On Tuesday night, a visit to the website of the Ivanka Trump brand turned up a sharply cut floral dress and a pair of suede sandals on broad, three-inch heels. “Bring on the heat” unspooled in elegant italics across the site’s landing page. By then, the message had acquired an awkward dual meaning. Earlier in the day, Ivanka Trump had acknowledged that she would be closing her apparel-and-accessories business, IT Collection, and laying off its employees. Trump publicly blamed her hectic schedule as an adviser to her father, President Donald Trump: “After 17 months in Washington, I do not know when or if I will ever return to the business,” she said, “but I do know that my focus for the foreseeable future will be the work I am doing here in Washington.” But the closure also comes at the end of an undeniably bad run for the fashion line, during which Nordstrom and other retailers stopped selling it, citing poor performance. In the end, it seemed, Ivanka Trump could not handle the heat.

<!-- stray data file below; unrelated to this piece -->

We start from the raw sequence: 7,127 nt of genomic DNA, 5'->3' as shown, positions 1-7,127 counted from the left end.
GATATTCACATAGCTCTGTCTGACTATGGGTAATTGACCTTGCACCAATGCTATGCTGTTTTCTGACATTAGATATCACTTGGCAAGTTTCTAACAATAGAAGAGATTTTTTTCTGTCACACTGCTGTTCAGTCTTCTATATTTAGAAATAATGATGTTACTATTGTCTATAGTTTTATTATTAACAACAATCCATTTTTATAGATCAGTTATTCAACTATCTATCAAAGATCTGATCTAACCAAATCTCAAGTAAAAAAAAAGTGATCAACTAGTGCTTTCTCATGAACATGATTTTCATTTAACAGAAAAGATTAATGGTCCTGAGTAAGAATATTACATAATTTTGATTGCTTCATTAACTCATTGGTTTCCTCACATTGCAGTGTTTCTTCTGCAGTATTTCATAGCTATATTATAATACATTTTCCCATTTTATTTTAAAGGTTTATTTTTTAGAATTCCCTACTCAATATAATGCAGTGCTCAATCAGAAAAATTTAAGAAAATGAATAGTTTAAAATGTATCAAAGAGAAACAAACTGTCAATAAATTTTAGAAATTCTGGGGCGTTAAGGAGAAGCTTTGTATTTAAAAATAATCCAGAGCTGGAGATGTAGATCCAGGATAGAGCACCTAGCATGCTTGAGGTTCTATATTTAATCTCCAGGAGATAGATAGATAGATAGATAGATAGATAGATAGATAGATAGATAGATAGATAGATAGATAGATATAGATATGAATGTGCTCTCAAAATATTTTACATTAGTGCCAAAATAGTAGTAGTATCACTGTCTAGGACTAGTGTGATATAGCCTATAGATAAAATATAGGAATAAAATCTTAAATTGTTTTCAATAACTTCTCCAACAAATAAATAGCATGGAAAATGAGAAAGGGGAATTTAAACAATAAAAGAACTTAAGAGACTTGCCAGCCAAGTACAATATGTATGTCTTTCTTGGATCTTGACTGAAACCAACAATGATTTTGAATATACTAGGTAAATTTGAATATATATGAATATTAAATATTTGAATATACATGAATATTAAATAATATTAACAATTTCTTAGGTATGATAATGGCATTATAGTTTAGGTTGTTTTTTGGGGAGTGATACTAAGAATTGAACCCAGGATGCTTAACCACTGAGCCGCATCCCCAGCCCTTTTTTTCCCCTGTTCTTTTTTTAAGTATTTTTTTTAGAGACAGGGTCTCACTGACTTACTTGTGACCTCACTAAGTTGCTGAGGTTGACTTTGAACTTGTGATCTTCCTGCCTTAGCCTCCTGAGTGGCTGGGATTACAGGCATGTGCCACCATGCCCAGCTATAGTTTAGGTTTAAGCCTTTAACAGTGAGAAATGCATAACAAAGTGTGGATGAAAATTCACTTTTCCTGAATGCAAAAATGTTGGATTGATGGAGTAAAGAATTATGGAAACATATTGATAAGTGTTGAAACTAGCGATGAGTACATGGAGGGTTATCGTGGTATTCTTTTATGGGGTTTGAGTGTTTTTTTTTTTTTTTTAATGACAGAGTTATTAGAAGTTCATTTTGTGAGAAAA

Every Trump needs a personal brand, and, for the longest time, Ivanka’s has been as the Platonic ideal of the modern working woman—one who, through sheer determination, will have it all. She has been known to post photos to Instagram in which she poses in elegant evening wear, clearly about to depart for a night out, while one or another of her children frolic at her feet wearing pajamas; her Twitter profile advertises that she identifies as a “wife, mother, sister, daughter” as well as an “advisor to POTUS.” Shortly after Trump introduced her fashion brand, in 2014, she launched a hashtag campaign, #WomenWhoWork, organized around “content that inspires and empowers women to create the multidimensional lives they want to live.” Her 2017 book is called Women Who Work: Rewriting the Rules for Success. In it, Trump writes that when she engaged New York ad agencies to refine her brand’s message, the admen cautioned her against overdoing the language around working, what with its associations with “professional tedium.”